Sunday, July 10, 2011
Monteverde to San Jose
At any rate, we left Monteverde in the morning, heading on a route that appeared possibly easier than the recommended route - dirt roads in the central area leading to a paved road just a bit north of Las Juntas, then south to Highway 1 - the PanAmerican Highway - and then on to San Jose. The route put us on the PanAm a bit further away, but there was much less time and distance on the unpaved washerboard roads, so we though we'd try that.
As we drove along, we met bicyclists who were in the area for a rally (or race, we never quite figured this part out) - so there were also a lot of motorcyclists and ATVers and pedestrians, all out to watch the bicyclists. Plus all kinds of people just sitting outside, enjoying a quiet Sunday, and waiting for the cyclers to go by.
We were accompanied part of the way by a blue morpho, who flew alongside us for, well, hard to measure distance on a road like that, but possibly for 20 seconds - which is probably about a year in the lifespan of a butterfly.
The roads were rough, so we couldn't go much faster than maybe 40 km/hr - I think that's about 25 mph? Slow going, except that it seems fast on a jouncy bouncy road.
Beautiful vistas, valleys filling with low clouds rolling in off the ocean, green green everywhere - really a gorgeous country.
The photos don't really capture how dramatic the hills look - it really appears as if the land was something soft and malleable which was crunched up into hills and mountains by opposing forces - like the hills are the result of North and South America pushing against each other and forcing the land in the middle to bunch up like tough green velvet. Seriously!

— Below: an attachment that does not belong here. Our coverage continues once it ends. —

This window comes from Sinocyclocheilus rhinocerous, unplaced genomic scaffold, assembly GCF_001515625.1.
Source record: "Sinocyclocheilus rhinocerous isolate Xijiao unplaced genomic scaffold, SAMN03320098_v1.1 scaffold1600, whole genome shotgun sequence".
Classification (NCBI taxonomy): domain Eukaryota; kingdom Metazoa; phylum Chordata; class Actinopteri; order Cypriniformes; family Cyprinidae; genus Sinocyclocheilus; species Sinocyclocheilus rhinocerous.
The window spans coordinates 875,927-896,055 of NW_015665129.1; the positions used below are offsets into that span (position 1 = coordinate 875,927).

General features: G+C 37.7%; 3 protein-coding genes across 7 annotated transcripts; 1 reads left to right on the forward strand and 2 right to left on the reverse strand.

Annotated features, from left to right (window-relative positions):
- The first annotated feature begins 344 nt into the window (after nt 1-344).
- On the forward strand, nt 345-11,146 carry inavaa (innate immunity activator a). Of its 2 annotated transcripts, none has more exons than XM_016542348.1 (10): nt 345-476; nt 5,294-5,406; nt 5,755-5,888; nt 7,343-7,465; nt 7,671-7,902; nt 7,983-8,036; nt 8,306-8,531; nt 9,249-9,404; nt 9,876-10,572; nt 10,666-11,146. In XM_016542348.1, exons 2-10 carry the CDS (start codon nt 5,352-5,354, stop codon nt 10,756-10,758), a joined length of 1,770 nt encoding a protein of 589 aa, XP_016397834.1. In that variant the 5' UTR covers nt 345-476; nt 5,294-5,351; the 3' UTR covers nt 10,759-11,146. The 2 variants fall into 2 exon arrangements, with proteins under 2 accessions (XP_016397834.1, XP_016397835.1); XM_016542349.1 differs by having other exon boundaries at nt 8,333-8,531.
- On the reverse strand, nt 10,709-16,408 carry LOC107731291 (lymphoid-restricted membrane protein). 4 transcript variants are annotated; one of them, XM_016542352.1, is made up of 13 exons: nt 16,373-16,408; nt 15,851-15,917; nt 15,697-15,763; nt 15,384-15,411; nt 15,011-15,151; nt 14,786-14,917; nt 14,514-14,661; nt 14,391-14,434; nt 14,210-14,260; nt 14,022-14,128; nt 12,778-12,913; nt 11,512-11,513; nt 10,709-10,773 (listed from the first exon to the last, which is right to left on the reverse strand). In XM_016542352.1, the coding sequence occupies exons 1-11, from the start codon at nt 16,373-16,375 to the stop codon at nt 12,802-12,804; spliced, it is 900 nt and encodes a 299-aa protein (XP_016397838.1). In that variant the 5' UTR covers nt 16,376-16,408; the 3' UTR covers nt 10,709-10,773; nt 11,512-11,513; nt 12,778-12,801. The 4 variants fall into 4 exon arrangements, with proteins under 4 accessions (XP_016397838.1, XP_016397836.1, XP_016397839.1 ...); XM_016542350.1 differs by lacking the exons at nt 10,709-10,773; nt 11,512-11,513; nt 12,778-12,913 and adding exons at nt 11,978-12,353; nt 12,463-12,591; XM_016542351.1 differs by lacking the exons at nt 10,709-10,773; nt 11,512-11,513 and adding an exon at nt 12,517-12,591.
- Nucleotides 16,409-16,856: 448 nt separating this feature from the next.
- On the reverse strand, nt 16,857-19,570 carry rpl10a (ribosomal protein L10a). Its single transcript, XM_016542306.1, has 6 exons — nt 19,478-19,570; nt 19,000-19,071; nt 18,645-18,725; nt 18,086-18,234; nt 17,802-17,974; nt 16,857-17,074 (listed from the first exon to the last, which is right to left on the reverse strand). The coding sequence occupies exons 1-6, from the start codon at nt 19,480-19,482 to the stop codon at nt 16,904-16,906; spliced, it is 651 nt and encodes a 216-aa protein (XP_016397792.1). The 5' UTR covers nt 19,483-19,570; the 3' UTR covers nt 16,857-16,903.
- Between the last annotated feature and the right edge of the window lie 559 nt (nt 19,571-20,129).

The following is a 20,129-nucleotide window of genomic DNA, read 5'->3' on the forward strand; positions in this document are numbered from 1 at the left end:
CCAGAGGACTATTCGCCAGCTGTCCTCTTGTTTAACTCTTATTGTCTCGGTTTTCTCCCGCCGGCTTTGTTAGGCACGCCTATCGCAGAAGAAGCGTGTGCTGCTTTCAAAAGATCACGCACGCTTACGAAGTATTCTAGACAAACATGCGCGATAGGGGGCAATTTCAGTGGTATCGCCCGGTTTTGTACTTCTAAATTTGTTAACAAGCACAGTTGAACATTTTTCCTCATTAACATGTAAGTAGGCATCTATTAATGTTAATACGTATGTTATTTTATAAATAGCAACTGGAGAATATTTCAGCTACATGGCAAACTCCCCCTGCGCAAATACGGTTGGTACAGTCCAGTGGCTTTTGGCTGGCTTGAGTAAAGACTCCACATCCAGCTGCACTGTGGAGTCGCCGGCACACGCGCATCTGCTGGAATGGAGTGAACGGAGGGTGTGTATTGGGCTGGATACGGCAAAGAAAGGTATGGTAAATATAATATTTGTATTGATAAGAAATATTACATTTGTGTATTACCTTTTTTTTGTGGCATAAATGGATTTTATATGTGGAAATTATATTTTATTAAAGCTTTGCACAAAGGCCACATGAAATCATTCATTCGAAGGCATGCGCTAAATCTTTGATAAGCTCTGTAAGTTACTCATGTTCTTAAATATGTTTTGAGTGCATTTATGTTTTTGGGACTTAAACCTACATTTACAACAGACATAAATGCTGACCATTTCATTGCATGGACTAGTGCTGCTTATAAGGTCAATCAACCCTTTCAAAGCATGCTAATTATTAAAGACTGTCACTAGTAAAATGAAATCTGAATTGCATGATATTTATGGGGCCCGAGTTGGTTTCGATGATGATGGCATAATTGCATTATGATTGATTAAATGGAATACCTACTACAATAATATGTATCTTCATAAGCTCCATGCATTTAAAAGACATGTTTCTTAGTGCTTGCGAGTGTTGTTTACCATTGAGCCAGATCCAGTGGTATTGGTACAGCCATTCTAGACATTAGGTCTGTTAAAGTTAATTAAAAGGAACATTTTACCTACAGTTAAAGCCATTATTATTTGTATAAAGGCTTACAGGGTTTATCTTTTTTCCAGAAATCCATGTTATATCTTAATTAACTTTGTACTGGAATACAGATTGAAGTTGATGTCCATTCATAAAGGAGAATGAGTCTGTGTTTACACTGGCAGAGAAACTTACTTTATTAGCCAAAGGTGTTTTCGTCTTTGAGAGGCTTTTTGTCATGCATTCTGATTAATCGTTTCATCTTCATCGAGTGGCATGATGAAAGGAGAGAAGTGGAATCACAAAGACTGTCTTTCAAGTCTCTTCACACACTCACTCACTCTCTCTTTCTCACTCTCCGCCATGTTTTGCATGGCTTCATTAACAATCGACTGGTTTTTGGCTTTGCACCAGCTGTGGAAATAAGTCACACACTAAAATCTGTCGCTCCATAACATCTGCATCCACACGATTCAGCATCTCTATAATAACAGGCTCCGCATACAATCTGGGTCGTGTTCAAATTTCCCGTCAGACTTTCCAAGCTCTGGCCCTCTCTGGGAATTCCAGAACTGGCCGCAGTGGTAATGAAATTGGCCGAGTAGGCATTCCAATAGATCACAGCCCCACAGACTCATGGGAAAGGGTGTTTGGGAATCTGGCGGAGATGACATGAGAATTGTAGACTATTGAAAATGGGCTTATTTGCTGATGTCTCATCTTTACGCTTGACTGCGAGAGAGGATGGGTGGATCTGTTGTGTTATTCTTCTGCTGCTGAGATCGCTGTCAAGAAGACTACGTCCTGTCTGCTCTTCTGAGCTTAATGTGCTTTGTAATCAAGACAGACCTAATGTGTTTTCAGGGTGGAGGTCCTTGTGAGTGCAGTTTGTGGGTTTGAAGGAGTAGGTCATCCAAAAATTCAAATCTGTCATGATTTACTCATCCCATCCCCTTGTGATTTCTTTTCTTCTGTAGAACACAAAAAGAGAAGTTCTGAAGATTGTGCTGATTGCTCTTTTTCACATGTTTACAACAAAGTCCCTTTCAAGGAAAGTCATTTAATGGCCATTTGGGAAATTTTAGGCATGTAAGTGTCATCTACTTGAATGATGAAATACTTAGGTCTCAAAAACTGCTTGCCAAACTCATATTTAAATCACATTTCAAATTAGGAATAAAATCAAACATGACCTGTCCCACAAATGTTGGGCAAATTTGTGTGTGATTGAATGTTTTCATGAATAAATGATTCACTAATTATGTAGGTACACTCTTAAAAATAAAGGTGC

We drove through small pueblas with no name, and occasionally stopped for a cold drink or a bathroom break. After a while we saw very few people. And I never did see any monkeys on this part of the trip.
We stopped in the middle of nowhere for some lunch - Richard had a doble hamberguese and I had a tamale con salsa piquante which actually was very good.
Eventually we hit the PanAm hiway, which looks like a regular road instead of a huge international and intercontinental road. We drove in patches of dense fog, but at least it wasn't raining.
I love this wonderful double-sided mosaic showing a young boy and a young girl swinging, in silhouette against the sky and clouds. There's something very whimsical yet poignant about this mural - which was named "Punto de Fuga" by the artist - I'm not sure what the name actually means, I've found various translations, but it seems to be something along the idea of "Point of Escape" or the vanishing point in perspective drawing, or something like that. I just really like the composition, the flight of fancy, the remembrance of childhood and swinging into air, the weightlessness and freedom. Actually, naming that freedom and the ephemeral quality of childhood "The Vanishing Point" seems apropos.
Kind of like being a butterfly - which seems to be quickly turning into the theme of this adventure.
And then there's the wonderful mural of a market scene, which I've actually found on the internet to show my classes - but we found it in person, and of course I took a series of photos.